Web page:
Those of us who have been using the web since the early days remember a different experience to those who grew up in the age of Facebook, Tumblr, Medium, and other publishing platforms that aim to “eat the web”.
Back then, blogging felt truly radical. People from all walks of life felt that the web gave them a voice they’d never had before. They could publish their thoughts and form communities without oversight and without interference from organizations whose interests impose subtle — and not so subtle — constraints on what can be said and what content should look like.
It was an era of bold experimentation, and WordPress, although it came somewhat later to the party than other blogging software, is one of the few remaining publishing platforms that consciously focuses on giving ordinary non-technical users the power to create their own space on the web.
In 2017, WordPress is more popular than ever, but for the niche that it traditionally occupied — bloggers and small publishers — there’s a strong pull towards platforms like Facebook and Medium that make it even easier to publish. They provide the network effects of a large platform with millions of users. And they provide a pleasant — if anodyne — writing experience.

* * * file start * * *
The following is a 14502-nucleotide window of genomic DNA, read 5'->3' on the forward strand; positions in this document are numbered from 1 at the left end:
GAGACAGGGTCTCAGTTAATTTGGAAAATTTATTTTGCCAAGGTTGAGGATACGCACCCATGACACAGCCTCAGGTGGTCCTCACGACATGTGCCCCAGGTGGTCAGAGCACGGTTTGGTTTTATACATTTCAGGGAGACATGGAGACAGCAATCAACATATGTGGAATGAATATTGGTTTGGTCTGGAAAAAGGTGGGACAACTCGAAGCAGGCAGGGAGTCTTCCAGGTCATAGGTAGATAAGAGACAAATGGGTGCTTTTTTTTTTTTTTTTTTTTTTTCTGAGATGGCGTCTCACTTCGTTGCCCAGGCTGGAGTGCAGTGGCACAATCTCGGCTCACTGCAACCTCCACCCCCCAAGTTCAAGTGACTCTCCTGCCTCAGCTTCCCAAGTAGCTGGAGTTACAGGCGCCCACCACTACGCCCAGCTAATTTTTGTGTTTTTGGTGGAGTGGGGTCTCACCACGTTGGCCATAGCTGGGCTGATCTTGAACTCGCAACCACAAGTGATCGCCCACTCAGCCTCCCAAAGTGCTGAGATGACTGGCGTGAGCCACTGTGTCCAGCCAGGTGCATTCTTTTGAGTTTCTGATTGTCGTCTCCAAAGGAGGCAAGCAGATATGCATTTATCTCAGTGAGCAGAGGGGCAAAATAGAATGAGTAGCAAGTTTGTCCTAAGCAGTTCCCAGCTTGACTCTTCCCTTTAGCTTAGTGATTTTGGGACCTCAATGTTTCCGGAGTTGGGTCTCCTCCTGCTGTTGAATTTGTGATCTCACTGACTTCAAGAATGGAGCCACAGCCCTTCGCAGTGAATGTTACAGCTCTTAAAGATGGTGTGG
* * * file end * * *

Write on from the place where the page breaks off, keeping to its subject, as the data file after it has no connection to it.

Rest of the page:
But in exchange, I think we lose a lot.
On a self-hosted WordPress site, the space is ours to publish what we want, to make money from it how we want, and to build a community entirely independent of the auspices of other interests. As we watch a company like Medium, fueled thus far by venture capital, struggle to find a business model to keep it alive, it’s worth pondering what will happen to the fragile communities, relationships, publications, and content that it hosts.
When I look through the front-page of publishing platforms, I’m struck by the homogeneous nature of the content that bubbles to the top. On any given day, it seems much of the content could have been written by the same person, so similar are the sentiments expressed and the topics chosen.
And of course, it all looks the same too. The same design, typography, images that come from the same free image sites.
One of the most exciting things about the new WordPress API will be to see how developers take on the renewed challenge of building new experiences for the front and the back end. In the coming years, WordPress will be transformed, becoming the backbone of an ecosystem of web applications that take full advantage of the capabilities of modern web technologies.
I’m hopeful that in time, small publishers who have chosen to put all their eggs in a publishing platform’s basket will make their way back to platforms like WordPress. Platforms that allow them to build a unique experience to amplify unique voices.
About Graeme Caldwell — Graeme works as an inbound marketer for Nexcess, a leading provider of Magento and WordPress hosting. Follow Nexcess on Twitter at @nexcess, Like them on Facebook and check out their tech/hosting blog, https://blog.nexcess.net/.